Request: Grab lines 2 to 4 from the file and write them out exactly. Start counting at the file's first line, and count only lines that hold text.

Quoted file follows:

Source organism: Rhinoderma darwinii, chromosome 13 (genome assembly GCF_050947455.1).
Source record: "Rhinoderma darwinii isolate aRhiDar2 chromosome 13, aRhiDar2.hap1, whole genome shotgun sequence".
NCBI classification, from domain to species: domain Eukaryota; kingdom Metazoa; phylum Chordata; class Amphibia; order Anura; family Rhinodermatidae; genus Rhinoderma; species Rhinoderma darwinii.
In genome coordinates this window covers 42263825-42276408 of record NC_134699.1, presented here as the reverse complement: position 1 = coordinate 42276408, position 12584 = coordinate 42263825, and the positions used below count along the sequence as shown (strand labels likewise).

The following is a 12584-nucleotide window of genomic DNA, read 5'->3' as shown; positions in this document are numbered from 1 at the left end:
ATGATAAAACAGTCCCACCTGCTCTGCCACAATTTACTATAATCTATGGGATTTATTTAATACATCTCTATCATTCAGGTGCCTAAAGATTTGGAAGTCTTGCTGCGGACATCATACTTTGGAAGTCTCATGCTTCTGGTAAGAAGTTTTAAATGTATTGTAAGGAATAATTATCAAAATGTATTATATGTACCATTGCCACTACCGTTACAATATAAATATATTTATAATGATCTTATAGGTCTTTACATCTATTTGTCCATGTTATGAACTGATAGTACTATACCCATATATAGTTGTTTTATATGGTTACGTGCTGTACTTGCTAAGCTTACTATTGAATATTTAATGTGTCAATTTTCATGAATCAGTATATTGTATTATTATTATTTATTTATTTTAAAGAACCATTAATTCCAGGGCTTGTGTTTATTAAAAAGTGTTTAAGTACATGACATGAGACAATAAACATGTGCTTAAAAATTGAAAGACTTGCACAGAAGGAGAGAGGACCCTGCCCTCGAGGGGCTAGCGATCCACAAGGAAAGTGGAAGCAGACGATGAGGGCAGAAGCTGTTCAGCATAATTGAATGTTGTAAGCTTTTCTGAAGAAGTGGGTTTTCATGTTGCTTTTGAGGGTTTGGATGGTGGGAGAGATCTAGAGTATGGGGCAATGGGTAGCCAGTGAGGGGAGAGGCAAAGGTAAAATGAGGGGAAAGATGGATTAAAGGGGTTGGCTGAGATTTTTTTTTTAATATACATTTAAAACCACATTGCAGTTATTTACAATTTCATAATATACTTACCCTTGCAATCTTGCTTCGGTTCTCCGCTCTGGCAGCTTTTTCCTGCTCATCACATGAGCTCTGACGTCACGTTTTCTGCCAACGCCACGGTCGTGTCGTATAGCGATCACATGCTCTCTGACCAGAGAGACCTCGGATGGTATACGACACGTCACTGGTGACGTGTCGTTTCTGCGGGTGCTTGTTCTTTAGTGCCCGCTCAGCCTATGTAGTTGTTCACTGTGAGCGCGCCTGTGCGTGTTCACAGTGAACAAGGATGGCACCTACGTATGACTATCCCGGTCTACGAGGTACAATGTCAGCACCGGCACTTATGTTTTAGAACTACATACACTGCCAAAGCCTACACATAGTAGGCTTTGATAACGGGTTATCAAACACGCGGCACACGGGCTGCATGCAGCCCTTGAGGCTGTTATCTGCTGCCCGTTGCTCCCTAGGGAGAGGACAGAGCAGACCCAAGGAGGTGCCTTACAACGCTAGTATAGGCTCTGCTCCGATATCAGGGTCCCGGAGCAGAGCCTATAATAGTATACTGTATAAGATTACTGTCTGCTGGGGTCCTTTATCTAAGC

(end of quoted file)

Source record: "Rhinoderma darwinii isolate aRhiDar2 chromosome 13, aRhiDar2.hap1, whole genome shotgun sequence".
NCBI classification, from domain to species: domain Eukaryota; kingdom Metazoa; phylum Chordata; class Amphibia; order Anura; family Rhinodermatidae; genus Rhinoderma; species Rhinoderma darwinii.
In genome coordinates this window covers 42263825-42276408 of record NC_134699.1, presented here as the reverse complement: position 1 = coordinate 42276408, position 12584 = coordinate 42263825, and the positions used below count along the sequence as shown (strand labels likewise).